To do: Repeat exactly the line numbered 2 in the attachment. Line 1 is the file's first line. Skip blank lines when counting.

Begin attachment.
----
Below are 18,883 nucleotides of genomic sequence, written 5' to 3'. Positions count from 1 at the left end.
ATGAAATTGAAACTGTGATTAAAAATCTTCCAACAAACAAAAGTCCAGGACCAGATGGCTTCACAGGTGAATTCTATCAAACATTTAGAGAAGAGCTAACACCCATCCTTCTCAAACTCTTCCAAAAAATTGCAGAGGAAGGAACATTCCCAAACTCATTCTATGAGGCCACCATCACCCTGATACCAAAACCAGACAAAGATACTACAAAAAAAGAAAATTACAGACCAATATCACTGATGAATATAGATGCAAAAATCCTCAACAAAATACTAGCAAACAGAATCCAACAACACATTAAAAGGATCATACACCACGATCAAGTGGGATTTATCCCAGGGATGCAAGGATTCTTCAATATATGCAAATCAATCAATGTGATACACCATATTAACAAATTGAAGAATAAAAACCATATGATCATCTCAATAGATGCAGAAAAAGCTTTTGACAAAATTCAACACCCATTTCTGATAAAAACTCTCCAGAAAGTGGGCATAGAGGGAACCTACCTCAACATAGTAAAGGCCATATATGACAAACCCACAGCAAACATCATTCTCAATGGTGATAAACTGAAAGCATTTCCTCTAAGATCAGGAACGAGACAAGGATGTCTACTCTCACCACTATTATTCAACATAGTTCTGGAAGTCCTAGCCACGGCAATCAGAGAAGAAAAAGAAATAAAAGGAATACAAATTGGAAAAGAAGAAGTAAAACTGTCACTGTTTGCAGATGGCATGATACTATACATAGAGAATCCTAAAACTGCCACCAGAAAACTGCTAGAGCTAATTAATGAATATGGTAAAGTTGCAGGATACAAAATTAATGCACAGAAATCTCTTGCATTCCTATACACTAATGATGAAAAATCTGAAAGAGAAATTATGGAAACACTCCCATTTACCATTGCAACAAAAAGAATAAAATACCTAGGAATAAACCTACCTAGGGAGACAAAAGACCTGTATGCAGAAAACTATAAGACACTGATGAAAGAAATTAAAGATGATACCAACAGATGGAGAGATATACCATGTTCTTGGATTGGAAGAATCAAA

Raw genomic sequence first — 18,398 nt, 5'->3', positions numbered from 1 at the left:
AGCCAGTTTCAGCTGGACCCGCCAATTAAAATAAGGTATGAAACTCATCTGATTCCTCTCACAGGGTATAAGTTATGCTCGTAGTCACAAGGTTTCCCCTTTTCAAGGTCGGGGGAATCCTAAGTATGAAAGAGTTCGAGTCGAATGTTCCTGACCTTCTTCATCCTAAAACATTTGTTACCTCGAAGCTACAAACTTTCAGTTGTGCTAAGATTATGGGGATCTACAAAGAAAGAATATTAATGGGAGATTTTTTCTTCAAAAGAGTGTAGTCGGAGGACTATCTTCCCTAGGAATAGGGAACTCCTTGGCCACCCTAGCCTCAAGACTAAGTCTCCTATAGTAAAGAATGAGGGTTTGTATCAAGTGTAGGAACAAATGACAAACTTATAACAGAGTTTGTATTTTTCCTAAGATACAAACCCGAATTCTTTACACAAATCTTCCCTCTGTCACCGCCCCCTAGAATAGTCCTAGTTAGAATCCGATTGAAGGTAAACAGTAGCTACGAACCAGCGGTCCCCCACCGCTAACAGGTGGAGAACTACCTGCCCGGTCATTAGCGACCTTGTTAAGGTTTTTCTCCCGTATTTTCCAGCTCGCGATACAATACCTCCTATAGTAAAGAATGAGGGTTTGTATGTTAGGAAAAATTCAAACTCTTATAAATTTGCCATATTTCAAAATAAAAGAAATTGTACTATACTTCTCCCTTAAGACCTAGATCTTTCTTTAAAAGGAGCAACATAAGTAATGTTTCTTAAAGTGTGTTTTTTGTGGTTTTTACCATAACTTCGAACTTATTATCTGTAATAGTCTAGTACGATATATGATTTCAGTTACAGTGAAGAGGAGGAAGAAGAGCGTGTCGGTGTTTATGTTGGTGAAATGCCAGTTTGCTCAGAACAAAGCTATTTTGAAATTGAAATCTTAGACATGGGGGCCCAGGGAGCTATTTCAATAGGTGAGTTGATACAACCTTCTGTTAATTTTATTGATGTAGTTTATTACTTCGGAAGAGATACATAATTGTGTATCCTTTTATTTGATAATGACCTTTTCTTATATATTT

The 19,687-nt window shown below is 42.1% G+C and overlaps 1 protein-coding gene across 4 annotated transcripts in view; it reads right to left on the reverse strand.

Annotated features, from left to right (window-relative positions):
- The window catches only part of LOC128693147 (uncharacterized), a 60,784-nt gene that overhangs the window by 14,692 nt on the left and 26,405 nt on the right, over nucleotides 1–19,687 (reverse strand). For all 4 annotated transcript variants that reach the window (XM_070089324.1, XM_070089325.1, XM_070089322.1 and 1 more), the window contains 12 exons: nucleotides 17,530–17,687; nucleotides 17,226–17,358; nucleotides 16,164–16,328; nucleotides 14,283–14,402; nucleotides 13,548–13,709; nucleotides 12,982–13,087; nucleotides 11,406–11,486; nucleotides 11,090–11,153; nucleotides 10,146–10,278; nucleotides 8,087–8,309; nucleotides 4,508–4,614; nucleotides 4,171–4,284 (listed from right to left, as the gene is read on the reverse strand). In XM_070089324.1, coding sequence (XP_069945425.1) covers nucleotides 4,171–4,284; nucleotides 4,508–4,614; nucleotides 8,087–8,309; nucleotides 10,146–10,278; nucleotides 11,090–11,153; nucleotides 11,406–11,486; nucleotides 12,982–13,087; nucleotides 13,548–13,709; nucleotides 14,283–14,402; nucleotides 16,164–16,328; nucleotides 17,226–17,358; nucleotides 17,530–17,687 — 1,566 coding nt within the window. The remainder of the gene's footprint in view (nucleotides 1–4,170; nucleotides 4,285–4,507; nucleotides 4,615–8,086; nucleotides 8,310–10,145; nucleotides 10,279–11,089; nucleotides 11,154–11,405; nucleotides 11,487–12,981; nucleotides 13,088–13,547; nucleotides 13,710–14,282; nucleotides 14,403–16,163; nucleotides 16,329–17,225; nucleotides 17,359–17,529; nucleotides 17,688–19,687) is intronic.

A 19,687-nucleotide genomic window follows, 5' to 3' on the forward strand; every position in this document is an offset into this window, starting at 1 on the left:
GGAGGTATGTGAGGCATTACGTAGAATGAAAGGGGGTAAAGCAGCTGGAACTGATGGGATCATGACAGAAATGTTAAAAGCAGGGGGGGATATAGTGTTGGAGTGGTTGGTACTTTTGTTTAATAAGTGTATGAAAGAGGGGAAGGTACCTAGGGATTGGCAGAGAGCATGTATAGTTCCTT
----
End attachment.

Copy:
ATGAAATTGAAACTGTGATTAAAAATCTTCCAACAAACAAAAGTCCAGGACCAGATGGCTTCACAGGTGAATTCTATCAAACATTTAGAGAAGAGCTAACACCCATCCTTCTCAAACTCTTCCAAAAAATTGCAGAGGAAGGAACATTCCCAAACTCATTCTATGAGGCCACCATCACCCTGATACCAAAACCAGACAAAGATACTACAAAAAAAGAAAATTACAGACCAATATCACTGATGAATATAGATGCAAAAATCCTCAACAAAATACTAGCAAACAGAATCCAACAACACATTAAAAGGATCATACACCACGATCAAGTGGGATTTATCCCAGGGATGCAAGGATTCTTCAATATATGCAAATCAATCAATGTGATACACCATATTAACAAATTGAAGAATAAAAACCATATGATCATCTCAATAGATGCAGAAAAAGCTTTTGACAAAATTCAACACCCATTTCTGATAAAAACTCTCCAGAAAGTGGGCATAGAGGGAACCTACCTCAACATAGTAAAGGCCATATATGACAAACCCACAGCAAACATCATTCTCAATGGTGATAAACTGAAAGCATTTCCTCTAAGATCAGGAACGAGACAAGGATGTCTACTCTCACCACTATTATTCAACATAGTTCTGGAAGTCCTAGCCACGGCAATCAGAGAAGAAAAAGAAATAAAAGGAATACAAATTGGAAAAGAAGAAGTAAAACTGTCACTGTTTGCAGATGGCATGATACTATACATAGAGAATCCTAAAACTGCCACCAGAAAACTGCTAGAGCTAATTAATGAATATGGTAAAGTTGCAGGATACAAAATTAATGCACAGAAATCTCTTGCATTCCTATACACTAATGATGAAAAATCTGAAAGAGAAATTATGGAAACACTCCCATTTACCATTGCAACAAAAAGAATAAAATACCTAGGAATAAACCTACCTAGGGAGACAAAAGACCTGTATGCAGAAAACTATAAGACACTGATGAAAGAAATTAAAGATGATACCAACAGATGGAGAGATATACCATGTTCTTGGATTGGAAGAATCAAA